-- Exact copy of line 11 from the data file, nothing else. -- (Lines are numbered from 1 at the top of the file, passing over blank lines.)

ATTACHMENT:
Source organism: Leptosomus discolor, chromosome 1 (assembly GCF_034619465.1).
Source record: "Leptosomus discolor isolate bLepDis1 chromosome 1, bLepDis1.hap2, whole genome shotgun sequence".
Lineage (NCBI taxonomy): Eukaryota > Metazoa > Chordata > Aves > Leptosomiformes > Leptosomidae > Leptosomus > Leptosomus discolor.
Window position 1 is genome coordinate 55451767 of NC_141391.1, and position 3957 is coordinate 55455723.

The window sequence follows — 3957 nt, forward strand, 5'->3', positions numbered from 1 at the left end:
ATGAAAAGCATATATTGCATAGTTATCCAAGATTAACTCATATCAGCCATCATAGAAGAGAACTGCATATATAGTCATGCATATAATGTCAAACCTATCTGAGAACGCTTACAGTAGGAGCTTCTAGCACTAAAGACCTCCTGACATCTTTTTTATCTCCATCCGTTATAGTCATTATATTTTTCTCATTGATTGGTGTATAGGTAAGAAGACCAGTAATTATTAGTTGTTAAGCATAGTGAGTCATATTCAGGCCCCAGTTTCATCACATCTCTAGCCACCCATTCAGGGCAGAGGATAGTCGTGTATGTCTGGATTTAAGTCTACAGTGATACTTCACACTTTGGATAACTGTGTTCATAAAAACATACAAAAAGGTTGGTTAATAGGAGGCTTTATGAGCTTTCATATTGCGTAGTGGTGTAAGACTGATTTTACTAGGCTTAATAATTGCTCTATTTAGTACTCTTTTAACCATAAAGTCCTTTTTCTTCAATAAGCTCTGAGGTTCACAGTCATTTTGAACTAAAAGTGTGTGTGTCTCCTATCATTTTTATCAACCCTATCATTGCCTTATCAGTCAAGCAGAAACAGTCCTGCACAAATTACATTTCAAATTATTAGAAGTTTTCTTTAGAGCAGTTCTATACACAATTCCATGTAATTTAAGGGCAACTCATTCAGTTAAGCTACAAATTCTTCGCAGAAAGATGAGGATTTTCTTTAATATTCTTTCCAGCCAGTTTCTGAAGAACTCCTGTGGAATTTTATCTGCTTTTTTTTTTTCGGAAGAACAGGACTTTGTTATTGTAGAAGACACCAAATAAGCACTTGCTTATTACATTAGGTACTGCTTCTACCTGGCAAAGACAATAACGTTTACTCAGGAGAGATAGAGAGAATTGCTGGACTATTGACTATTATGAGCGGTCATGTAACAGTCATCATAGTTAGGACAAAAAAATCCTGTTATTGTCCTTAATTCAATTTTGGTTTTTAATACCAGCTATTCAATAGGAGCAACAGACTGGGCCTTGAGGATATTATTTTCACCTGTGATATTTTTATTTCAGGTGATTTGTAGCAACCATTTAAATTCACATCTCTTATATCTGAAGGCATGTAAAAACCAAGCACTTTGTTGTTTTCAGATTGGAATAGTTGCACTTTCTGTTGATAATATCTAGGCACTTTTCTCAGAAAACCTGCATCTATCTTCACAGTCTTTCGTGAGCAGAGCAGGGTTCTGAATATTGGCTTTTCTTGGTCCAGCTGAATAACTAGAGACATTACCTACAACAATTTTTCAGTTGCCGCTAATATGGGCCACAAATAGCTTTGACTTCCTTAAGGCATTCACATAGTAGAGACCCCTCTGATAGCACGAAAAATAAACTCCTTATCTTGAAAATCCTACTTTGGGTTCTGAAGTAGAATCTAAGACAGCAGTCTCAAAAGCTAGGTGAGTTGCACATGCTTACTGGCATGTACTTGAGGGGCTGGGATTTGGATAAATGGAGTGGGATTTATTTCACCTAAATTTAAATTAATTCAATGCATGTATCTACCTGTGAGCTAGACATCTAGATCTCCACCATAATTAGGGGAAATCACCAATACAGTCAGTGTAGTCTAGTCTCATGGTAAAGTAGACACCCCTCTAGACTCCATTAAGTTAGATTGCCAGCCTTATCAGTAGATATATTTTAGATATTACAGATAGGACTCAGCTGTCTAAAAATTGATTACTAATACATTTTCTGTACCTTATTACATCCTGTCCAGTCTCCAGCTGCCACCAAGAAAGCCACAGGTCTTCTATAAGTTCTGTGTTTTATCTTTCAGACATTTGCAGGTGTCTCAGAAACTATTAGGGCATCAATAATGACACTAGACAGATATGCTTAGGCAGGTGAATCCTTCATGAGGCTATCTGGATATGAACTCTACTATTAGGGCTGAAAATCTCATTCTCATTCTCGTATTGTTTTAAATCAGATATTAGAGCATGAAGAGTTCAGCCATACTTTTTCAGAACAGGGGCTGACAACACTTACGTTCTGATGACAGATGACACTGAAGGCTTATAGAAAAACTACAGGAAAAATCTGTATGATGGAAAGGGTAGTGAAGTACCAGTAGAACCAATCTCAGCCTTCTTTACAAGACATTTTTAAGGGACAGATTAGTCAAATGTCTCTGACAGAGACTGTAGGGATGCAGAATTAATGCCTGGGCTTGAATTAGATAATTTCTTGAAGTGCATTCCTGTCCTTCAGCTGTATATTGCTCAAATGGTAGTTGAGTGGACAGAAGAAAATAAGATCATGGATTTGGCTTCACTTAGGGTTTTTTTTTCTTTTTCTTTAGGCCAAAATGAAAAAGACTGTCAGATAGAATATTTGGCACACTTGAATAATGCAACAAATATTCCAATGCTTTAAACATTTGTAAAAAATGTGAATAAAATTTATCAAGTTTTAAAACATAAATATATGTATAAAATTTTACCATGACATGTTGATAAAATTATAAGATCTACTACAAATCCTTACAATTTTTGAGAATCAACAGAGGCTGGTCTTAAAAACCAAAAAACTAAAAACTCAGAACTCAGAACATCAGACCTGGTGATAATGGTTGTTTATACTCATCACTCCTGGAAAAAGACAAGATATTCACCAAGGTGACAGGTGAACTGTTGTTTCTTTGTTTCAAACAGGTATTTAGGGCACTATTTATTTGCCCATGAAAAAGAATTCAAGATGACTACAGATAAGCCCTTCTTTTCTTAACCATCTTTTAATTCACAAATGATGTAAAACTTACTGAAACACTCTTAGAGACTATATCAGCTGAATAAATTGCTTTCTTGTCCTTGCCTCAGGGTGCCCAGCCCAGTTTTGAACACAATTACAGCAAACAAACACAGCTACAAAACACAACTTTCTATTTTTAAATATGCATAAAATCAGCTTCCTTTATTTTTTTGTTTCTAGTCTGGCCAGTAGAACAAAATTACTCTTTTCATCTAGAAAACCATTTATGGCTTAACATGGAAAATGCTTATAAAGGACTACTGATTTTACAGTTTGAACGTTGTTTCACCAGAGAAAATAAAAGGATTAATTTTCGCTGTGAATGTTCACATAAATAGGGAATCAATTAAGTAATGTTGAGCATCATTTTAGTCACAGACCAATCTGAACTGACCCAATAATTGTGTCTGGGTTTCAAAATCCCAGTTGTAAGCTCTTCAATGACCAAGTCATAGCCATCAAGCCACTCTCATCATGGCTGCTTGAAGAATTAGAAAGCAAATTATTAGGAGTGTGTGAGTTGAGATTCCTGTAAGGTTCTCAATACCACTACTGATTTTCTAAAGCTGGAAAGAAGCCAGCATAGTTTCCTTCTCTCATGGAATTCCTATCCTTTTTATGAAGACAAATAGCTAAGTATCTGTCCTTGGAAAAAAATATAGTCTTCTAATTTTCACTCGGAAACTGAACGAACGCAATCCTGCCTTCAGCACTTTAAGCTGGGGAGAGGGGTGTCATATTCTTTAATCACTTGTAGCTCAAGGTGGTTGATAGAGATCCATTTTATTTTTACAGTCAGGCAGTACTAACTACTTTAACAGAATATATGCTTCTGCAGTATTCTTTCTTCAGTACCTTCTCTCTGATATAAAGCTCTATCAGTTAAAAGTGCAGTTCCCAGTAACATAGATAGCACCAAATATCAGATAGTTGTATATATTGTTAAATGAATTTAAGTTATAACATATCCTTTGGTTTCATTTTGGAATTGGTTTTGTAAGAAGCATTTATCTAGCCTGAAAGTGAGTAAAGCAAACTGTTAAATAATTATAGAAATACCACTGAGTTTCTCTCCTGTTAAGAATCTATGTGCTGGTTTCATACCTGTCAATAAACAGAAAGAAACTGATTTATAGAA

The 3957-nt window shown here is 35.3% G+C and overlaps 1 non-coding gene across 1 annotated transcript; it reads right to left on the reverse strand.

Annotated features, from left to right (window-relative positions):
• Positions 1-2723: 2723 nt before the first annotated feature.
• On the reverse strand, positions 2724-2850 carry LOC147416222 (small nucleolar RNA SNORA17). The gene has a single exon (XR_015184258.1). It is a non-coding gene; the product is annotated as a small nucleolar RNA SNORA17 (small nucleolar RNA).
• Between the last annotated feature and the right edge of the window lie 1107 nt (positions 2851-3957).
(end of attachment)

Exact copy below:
• Between the last annotated feature and the right edge of the window lie 1107 nt (positions 2851-3957).